It’s no secret that people would rather talk than listen. By using the key words “Listening skills for business” in a recent online search, we discovered there were 14,200,000 responses. On the other hand, when searching under “Speaking skills for business,” there were only 34,700,000 entries. That’s almost a 2:1 ratio. Do you ever wonder what would happen if companies invested in listening as much as they do in speaking? To help companies do a better job creating a culture that values listening, we are sharing five listening mistakes that can ruin a business as well as some ways to address them.
Mistake #1: Not listening to customers. This seems like it would be a “no-brainer,” but it happens all the time, even to the big guys. Some of history’s failures are the Ford Edsel, Sony Betamax and more recently, the Nook. The companies still exist, but they suffered arguably avoidable losses.
Fix #1: Pay attention to customers’ likes and dislikes and notice quickly when a product or service starts to decline or fails to catch on with customers. Install systems to measure market responses. Recognize that social media is where customers give feedback, ask for help and voice complaints, and then use this medium to your advantage.
Mistake #2: Not listening to your employees. Your employees can make you profitable or break the bank. They know a lot about your products and services and how you are perceived in the marketplace, but many companies fail to tap into this vast reservoir of knowledge.
Fix #2: Set up listening sessions with your employees. Don’t just tell them how they’re doing. Find out how you’re doing as an employer. Implement anonymous mechanisms to provide their input, and then acknowledge and respond. Offer incentives for sharing ideas and conduct surveys. You might be surprised by the responses you receive.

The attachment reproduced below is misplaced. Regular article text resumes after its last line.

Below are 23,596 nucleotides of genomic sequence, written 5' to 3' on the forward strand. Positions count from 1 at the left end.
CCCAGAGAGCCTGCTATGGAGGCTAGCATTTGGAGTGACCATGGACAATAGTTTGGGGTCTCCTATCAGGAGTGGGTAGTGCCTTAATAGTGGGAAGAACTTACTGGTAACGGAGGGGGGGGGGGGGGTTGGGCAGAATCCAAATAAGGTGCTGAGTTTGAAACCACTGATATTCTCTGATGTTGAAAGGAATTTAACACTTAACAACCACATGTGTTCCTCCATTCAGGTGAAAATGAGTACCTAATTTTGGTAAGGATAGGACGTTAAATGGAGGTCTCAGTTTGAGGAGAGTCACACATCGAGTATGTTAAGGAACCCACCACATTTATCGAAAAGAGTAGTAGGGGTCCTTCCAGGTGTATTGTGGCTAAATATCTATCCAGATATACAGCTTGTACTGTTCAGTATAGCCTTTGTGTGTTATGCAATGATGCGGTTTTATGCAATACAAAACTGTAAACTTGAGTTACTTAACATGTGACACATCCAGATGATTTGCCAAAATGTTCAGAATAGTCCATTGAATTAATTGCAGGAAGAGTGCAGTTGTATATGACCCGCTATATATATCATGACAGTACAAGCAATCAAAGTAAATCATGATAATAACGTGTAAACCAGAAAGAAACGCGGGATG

Mistake #3: Not listening for understanding. As workforces become more ethnically diverse, they also cross generations and genders. While exciting, the melting pot can prove challenging. When terms are confusing, misunderstandings can send people down a completely wrong path, waste time and increase stress.
Fix #3: Each person must take responsibility for understanding. Encourage people to seek clarification by asking, “By that, do you mean _________?” OR, “Does this word have a different definition, perhaps? I do not understand it in this context.”
Mistake #4: Not listening to your history. Who are the people in the organization who can articulate exactly why you’re in business and remind others what you set out to do? What problems have you historically solved for your customers? Does today’s solution need to be updated?
Fix #4: Know what business you are in. Listen to your own company lore. Know what problems you solve, what solutions you offer and why people do business with your company. You have to remain relevant even as business needs change.
Mistake #5: Not listening to the future. Kodak was the best (or worst) example. They didn’t listen when Polaroid instant cameras, cheap film from Japan or digital cameras entered their markets. They were not prepared for the train wreck they experienced. Or what about McDonald’s? Fox News, on December 12, 2014 reported: “McDonald’s is planning to trim its menu, review its cooking methods and maybe even get rid of some of the ingredients it uses to change perceptions that it serves junk food.” What took them so long?
Fix #5: Scope out the future, listen for trends and tap into industry experts and visionaries.
Some Listening Advice
In the end, real listening is both an art and a skill. The ability to listen is based on a conscious effort and commitment to do so. Often this stems from the recognition of the benefits listening provides, including fostering better working relationships, enhancing customers’ experiences and using dialogues to make better decisions based on a steady stream of information exchange.
The best advice might be found in Psychology Today’s introduction to their Listening Skills Test, “Most people believe they are good listeners without considering the important differences between hearing and listening. The ability to hear is typically innate, but the ability to listen well is a skill that must be developed and practiced. Listening means paying attention and making a conscious effort to process what you hear.”